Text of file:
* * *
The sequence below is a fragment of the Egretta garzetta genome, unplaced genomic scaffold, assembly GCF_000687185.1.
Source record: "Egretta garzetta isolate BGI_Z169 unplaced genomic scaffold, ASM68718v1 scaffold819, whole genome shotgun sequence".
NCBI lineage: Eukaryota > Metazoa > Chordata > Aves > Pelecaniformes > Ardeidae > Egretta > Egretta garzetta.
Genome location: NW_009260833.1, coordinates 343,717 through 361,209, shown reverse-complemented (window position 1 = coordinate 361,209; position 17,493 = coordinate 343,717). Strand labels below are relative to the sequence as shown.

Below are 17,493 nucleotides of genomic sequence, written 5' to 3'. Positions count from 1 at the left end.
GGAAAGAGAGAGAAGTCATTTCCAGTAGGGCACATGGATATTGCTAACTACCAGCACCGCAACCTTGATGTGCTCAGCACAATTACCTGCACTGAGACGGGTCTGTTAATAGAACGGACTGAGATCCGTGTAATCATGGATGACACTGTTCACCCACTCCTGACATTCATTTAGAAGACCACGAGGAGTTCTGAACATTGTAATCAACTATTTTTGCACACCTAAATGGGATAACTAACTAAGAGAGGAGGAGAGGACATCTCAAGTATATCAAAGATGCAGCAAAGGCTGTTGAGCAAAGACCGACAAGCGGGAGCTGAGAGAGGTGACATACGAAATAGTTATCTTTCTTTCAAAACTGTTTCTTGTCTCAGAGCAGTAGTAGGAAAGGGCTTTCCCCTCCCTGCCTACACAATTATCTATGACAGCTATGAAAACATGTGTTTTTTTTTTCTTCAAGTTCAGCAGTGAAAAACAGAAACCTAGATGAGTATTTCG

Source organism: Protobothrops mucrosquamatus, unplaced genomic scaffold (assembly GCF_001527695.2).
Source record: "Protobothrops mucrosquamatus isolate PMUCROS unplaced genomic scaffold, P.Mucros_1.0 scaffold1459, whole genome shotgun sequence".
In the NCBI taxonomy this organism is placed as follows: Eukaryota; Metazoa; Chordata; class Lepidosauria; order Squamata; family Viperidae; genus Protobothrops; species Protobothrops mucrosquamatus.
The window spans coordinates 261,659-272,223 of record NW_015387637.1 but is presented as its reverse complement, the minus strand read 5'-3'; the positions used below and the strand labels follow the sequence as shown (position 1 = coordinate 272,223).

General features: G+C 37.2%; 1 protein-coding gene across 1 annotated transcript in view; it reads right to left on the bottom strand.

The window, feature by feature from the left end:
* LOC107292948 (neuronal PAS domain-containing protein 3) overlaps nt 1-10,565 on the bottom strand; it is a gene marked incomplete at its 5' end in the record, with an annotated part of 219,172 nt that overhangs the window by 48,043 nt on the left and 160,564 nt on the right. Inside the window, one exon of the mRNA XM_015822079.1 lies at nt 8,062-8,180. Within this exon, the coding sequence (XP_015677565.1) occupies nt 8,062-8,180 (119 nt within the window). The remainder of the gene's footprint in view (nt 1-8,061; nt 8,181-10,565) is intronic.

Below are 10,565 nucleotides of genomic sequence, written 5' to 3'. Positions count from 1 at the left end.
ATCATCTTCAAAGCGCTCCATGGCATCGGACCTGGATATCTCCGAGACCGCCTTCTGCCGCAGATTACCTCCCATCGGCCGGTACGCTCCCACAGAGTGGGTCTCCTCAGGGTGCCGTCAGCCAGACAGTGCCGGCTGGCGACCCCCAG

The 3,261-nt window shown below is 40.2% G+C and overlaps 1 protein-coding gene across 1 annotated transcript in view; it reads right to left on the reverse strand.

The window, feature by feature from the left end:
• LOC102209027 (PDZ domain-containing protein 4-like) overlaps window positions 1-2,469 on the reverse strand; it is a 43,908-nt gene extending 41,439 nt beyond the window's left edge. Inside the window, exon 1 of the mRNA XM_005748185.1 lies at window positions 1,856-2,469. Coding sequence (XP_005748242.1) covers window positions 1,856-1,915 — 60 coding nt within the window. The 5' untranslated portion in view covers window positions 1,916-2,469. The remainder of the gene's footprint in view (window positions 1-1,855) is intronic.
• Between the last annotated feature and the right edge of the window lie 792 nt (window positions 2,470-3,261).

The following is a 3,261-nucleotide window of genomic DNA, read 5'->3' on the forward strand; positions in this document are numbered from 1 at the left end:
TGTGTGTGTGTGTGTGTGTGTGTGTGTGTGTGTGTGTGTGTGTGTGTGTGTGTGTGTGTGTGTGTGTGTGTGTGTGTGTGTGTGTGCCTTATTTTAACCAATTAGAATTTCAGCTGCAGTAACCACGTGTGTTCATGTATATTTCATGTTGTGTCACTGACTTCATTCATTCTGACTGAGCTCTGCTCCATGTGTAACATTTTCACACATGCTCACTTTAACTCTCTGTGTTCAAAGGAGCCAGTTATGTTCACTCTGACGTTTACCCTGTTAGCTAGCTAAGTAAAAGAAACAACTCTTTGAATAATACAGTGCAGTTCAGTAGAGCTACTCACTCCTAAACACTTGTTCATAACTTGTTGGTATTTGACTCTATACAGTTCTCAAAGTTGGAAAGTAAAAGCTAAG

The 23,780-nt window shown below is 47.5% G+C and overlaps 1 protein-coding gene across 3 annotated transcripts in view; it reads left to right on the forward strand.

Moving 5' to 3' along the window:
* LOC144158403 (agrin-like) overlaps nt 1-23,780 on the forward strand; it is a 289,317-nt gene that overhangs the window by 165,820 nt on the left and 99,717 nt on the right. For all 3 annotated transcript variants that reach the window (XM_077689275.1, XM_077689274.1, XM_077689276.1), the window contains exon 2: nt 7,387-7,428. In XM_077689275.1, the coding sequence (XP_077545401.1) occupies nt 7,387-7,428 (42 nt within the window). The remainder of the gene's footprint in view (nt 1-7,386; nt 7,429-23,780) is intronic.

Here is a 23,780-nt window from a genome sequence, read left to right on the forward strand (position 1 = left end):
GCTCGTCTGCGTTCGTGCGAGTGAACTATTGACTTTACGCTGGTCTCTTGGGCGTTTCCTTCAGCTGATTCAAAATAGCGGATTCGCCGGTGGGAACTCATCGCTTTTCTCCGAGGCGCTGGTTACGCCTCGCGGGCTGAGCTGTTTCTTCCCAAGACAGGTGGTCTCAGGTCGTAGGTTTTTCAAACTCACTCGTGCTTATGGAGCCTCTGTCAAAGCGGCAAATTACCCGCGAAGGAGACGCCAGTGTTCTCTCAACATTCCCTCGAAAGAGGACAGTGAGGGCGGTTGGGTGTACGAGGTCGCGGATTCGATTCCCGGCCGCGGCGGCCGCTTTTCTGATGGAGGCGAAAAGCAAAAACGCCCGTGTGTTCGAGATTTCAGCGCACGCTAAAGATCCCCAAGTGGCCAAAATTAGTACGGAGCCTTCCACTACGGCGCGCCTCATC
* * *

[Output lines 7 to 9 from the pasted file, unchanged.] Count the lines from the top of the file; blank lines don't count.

Source organism: Protobothrops mucrosquamatus, unplaced genomic scaffold (assembly GCF_001527695.2).
Source record: "Protobothrops mucrosquamatus isolate PMUCROS unplaced genomic scaffold, P.Mucros_1.0 scaffold1459, whole genome shotgun sequence".
In the NCBI taxonomy this organism is placed as follows: Eukaryota; Metazoa; Chordata; class Lepidosauria; order Squamata; family Viperidae; genus Protobothrops; species Protobothrops mucrosquamatus.